Unless you’ve been living underneath a rock the past month, you’ve heard about the now infamous Roseanne Barr tweet and the ensuing fallout. Just in case you missed it, Barr, whose career was recently revived after the reboot of her eponymous TV show, tweeted out a racist declaration about a former political advisor. Although she later recanted, it was too late and the damage had already been done. Although management at ABC, the network that relaunched “Roseanne,” had seemingly turned the other cheek in the past on Barr’s off-colored comments, this time she went too far. ABC cancelled season two of the show, putting many people out of work
Although the lost jobs are disheartening to me, there are three things employers can learn from ABC’s response to Barr’s tweet:
Speed wins. Barr’s tweet brought a hailstorm of criticism from her co-stars, from writers on the show, and of course from people weighing in through social media. But what ABC did in response was epic. The network took swift action. How often do we as leaders let an issue fester for weeks before addressing it? How many of us have put off a decision about a problem employee, wasting time and reducing productivity? It’s easy to bury your head in the sand, but it often costs the morale of your other employees.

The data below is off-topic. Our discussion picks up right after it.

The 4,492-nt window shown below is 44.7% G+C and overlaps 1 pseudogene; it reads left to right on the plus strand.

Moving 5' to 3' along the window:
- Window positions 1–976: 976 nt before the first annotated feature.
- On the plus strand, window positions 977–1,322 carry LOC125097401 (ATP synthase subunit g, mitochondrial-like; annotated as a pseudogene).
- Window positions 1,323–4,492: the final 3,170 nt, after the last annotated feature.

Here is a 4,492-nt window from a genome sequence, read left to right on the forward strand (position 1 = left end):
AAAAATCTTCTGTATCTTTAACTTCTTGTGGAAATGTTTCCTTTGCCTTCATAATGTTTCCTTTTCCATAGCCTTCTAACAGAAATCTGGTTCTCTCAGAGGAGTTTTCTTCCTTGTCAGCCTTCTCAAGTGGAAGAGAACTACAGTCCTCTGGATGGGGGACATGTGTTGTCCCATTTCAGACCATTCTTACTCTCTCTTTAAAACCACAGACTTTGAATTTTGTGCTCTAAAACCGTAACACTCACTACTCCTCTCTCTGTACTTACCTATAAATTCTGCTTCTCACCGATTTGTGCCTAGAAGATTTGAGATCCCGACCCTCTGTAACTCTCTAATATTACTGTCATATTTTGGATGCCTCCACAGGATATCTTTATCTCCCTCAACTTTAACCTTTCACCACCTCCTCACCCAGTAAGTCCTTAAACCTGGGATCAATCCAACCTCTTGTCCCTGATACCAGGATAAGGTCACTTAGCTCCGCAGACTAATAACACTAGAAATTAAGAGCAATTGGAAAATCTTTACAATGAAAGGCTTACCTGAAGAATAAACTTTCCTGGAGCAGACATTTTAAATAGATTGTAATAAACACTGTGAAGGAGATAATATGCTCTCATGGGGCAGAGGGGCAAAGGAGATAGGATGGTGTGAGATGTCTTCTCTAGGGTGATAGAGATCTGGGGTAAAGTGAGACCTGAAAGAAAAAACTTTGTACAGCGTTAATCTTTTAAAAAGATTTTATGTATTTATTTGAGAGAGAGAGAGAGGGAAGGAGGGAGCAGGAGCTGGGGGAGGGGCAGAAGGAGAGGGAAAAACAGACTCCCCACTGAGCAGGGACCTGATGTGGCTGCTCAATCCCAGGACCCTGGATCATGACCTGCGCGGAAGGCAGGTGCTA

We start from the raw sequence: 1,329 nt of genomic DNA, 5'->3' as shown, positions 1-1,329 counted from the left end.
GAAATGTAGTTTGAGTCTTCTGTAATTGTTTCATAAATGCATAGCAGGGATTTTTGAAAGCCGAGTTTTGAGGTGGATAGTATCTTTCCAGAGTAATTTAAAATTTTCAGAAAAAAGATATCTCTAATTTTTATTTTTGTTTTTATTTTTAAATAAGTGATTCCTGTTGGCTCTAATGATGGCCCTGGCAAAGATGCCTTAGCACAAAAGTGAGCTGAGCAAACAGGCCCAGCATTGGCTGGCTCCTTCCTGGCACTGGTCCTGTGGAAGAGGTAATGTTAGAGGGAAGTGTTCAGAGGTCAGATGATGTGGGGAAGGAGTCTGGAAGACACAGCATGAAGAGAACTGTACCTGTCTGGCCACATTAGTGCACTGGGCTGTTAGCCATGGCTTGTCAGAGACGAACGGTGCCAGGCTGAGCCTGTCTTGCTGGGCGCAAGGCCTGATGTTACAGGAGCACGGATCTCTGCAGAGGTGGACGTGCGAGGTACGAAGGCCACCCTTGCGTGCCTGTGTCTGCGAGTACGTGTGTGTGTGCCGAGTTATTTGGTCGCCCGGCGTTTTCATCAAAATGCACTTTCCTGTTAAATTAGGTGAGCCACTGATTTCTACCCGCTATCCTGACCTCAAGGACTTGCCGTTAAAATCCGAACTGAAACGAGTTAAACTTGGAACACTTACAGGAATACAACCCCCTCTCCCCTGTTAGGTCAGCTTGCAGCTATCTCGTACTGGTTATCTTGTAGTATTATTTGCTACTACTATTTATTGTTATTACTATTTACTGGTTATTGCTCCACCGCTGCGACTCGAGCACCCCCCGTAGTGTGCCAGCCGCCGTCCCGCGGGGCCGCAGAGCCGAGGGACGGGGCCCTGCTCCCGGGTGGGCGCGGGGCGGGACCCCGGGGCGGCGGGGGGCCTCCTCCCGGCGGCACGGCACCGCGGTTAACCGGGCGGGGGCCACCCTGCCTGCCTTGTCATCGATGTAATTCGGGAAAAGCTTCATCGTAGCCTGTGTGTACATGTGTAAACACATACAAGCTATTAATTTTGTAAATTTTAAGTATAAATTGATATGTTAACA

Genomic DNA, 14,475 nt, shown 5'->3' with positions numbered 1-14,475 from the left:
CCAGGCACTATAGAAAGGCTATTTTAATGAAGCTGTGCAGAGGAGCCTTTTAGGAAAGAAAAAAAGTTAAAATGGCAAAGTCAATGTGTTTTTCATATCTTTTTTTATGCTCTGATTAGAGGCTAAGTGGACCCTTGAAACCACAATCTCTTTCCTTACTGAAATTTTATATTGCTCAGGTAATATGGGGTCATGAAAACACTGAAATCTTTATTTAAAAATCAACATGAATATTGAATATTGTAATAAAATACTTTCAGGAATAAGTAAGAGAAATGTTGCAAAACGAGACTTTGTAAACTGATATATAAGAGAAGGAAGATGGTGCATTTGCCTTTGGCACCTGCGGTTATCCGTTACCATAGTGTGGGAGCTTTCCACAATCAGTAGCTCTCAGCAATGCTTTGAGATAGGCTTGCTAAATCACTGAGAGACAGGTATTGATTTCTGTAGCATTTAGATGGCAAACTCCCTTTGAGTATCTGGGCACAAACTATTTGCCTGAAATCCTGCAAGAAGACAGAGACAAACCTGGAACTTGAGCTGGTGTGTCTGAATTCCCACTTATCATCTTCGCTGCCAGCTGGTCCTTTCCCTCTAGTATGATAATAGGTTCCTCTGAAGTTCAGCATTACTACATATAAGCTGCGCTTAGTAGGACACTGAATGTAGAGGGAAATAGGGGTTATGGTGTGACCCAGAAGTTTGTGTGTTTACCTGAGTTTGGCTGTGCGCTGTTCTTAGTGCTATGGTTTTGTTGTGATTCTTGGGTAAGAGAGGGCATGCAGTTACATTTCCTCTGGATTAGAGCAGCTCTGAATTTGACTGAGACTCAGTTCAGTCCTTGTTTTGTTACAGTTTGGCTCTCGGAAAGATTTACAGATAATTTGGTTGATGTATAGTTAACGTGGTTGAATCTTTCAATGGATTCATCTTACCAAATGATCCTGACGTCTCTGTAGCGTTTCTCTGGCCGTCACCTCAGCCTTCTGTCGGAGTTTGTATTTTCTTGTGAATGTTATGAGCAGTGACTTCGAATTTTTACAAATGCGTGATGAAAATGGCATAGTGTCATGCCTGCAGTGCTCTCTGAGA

Actions speak louder than words. Sure, ABC could have issued a response written by one of its many talented PR folks. The network could have had Barr herself write a well-orchestrated apology. They could have even announced diversity and inclusion training, or given a contribution to the NAACP. However, what they chose to do was make it clear as crystal that the morals of ABC couldn’t be bought — not even for a hit show. The separation, in itself, sent a message.
Protect your brand. As an employer, your brand is your everything! Especially if you run a small business, your brand, through word of mouth, is how you secure more business. It’s how you keep business, and it’s a big part of the reason why employees, especially top talent, want to work for you. A problem employee can cost you the brand you’ve worked hard to build. Social media posts, tweets, employees behaving badly at work, reliability issues, attendance problems — any of these can cause your brand to suffer. ABC certainly isn’t a small business, but it’s keenly aware of brand value. The lesson here? Pay attention. Seek good counsel. And finally, take action.
If you have concerns about your employees’ social media presence as it reflects on your brand, you’ll need to speak to an employment lawyer before taking any steps. Contact the team at Staton Law at 404-531-2341 for a free consultation.
About The Author
I’m Felicia Crawford-Smith, sports nut of anything Georgia (Go Dawgs!), “certified” foodie, avid traveler and strong business ally. I try not to take myself too seriously at any given moment.
I have held leadership roles in several industries, including, healthcare, technology, and now, aviation. My HR experience includes talent management, recruiting and staffing, change management, and labor/employee relations. I look forward to sharing some interesting experiences and serving you on this blog.
Felicia’s views do not reflect that of her employer or Stanton Law LLC.